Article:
Those who travel abroad are seen to those who can’t afford to as wealthy and hence rich, spoiled and stupid. With over 80 percent of the population living on less than one dollar a day, this view is shared by practically the whole country. Most middle class student expatriates don’t challenge the stereotype. They flaunt dual nationality passports, foreign designer labels and summer trips to America. They flash international driver’s licences and visas in skinny jeans and foreign university sweatshirts. But the message behind this is often mistranslated behind years of colonial reform. The aje butter identifies as foreign and other because they are denied the chance to identify as Nigerian.
Most educated abroad often staying abroad to continue education there not due to a need to reject Nigeria but due to being rejected by Nigeria. Being treated as a foreigner in your own country at its worst makes you question your very nationality but being treated as a traitor makes you question your very identity. Nationality is an integral part of identity and when it’s stripped from you, it can change your very outlook on life.
I spent twelve years of my life in Nigeria before I was sent abroad, now I can’t start a conversation with anyone I haven’t met before because they can’t be bothered to try to understand my accent. Or worse yet they already think they do understand: self-hating, dual nationality wielding, spolied, rich, stupid aje butter who’s only here for a holiday. It’s this stigma that makes me consider it, makes anyone consider leaving a place that no longer feels like home. And with the mass exodus of students trained abroad, so goes the years of international education that could fuel our workforce and lead the next generation. It isn’t unheard of, and in the thousands of conversations that take place every day, about why Nigeria remains in political and economic turmoil it always comes up: those who can afford to leave don’t stay. And it’s seen through colonial tint lenses. But it’s been over sixty years and it’s time we took the lenses off.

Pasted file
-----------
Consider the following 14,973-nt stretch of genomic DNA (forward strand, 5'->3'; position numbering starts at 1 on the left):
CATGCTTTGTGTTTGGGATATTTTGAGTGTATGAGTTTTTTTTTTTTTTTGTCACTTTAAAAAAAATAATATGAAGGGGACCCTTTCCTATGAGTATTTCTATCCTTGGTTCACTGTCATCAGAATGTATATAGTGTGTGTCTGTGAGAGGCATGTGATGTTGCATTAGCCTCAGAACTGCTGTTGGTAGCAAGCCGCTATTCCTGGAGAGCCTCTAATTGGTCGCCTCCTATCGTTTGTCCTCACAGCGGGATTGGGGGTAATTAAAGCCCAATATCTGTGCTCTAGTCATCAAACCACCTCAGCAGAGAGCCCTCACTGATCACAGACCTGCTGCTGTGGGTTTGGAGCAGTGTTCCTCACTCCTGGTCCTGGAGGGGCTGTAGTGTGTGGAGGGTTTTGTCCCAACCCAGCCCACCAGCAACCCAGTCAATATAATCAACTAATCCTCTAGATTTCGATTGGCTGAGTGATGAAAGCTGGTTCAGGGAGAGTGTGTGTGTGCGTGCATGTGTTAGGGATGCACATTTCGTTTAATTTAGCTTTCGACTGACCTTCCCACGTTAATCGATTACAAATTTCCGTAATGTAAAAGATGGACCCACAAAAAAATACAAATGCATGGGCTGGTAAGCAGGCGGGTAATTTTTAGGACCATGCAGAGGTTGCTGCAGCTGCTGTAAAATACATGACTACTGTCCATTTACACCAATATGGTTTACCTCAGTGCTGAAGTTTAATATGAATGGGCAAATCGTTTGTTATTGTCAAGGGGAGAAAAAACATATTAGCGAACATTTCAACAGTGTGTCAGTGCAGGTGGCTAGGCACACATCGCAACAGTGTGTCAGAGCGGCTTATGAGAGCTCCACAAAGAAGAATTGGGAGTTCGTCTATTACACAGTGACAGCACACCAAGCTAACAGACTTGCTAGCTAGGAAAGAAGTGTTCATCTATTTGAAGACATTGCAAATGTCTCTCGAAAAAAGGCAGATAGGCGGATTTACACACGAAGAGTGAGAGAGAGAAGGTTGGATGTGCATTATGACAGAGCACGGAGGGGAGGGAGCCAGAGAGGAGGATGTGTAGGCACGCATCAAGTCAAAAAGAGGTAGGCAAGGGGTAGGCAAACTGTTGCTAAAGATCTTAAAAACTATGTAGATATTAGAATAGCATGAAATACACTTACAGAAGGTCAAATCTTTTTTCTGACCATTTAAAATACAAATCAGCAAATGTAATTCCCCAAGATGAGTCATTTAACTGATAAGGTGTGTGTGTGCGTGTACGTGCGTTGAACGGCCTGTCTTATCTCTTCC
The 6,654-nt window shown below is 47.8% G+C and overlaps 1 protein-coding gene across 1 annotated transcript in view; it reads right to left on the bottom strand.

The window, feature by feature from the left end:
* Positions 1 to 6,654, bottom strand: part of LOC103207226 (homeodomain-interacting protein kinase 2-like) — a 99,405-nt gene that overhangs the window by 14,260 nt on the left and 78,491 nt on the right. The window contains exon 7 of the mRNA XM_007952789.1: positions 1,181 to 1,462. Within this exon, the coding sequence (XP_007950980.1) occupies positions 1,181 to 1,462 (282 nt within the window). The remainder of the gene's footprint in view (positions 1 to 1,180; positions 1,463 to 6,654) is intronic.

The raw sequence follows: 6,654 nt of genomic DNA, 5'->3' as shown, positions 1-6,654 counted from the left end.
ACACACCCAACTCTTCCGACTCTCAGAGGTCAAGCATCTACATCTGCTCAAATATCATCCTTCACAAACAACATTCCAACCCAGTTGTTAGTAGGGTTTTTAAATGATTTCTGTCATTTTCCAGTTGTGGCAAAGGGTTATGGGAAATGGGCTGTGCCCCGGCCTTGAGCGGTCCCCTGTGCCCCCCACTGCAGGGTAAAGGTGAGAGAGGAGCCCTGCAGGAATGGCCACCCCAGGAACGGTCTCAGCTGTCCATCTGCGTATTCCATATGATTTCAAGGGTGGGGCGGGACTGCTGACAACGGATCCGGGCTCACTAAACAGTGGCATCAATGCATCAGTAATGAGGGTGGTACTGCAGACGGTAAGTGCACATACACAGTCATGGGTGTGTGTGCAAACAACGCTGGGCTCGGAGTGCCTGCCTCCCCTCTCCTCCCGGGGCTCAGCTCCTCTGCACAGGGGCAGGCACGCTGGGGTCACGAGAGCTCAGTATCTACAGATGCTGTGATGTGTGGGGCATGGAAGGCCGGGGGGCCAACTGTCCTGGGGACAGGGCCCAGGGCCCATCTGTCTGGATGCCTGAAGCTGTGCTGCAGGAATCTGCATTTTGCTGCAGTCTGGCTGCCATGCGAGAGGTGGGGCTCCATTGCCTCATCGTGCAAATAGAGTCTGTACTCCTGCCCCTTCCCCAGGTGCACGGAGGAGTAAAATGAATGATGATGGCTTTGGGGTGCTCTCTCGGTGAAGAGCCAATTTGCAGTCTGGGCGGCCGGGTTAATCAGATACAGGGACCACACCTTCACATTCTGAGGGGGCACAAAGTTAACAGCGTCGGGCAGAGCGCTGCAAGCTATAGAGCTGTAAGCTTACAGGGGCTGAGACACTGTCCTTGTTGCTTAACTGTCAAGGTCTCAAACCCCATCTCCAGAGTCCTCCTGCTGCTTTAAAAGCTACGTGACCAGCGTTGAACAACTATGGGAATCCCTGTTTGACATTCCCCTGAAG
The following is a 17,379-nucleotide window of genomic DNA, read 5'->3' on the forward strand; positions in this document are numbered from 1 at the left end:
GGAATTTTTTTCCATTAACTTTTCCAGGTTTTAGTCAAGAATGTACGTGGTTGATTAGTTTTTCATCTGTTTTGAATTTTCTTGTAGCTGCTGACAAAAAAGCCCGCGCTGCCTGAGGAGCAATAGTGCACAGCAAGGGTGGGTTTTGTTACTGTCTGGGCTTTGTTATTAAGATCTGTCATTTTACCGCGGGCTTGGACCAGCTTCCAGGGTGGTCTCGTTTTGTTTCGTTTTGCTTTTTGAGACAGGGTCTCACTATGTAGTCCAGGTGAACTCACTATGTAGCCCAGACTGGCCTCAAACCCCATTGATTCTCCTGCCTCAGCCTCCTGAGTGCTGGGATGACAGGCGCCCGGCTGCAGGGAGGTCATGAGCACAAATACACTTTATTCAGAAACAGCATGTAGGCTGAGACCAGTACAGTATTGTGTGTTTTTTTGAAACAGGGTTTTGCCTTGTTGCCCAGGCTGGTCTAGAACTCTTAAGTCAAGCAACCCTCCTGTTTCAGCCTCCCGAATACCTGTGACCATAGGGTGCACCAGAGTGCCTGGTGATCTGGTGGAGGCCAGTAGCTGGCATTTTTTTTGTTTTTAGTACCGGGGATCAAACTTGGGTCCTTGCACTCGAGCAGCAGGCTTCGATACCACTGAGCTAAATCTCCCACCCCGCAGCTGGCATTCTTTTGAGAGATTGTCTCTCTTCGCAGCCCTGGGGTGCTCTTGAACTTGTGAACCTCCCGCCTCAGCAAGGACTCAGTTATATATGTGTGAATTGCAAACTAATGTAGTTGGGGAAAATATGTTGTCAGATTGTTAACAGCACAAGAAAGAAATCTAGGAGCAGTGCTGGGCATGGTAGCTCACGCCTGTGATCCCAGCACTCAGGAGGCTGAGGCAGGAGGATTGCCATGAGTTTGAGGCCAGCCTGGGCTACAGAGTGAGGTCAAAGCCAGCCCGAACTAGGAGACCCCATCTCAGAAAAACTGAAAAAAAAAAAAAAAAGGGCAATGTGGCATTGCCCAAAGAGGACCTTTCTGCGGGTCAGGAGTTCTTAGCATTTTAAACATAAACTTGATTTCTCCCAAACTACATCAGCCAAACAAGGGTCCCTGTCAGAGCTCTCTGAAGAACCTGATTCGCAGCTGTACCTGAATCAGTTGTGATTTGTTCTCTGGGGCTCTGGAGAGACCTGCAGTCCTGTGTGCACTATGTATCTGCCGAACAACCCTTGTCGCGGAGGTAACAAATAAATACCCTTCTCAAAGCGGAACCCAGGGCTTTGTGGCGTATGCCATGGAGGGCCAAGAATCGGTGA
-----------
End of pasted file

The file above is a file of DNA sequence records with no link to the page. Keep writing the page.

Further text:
Because some of us stay, some of us power through the smirks and hisses, some of us persevere through the “Ehn? Ehn? I don’t understand what you are saying.” Some of us keep going through the fake smiles and the mockery and not so polite nods. Because some of us won’t give up our passports so easily. Won’t have our identities stolen without a fight. Some of us turn back to the woman at the counter and tell her: “oloshi” or “elete ponmon” because some of us aren’t aje butters, we’re Nigerians. And we’re not going anywhere.
Credit: Connect NIgeria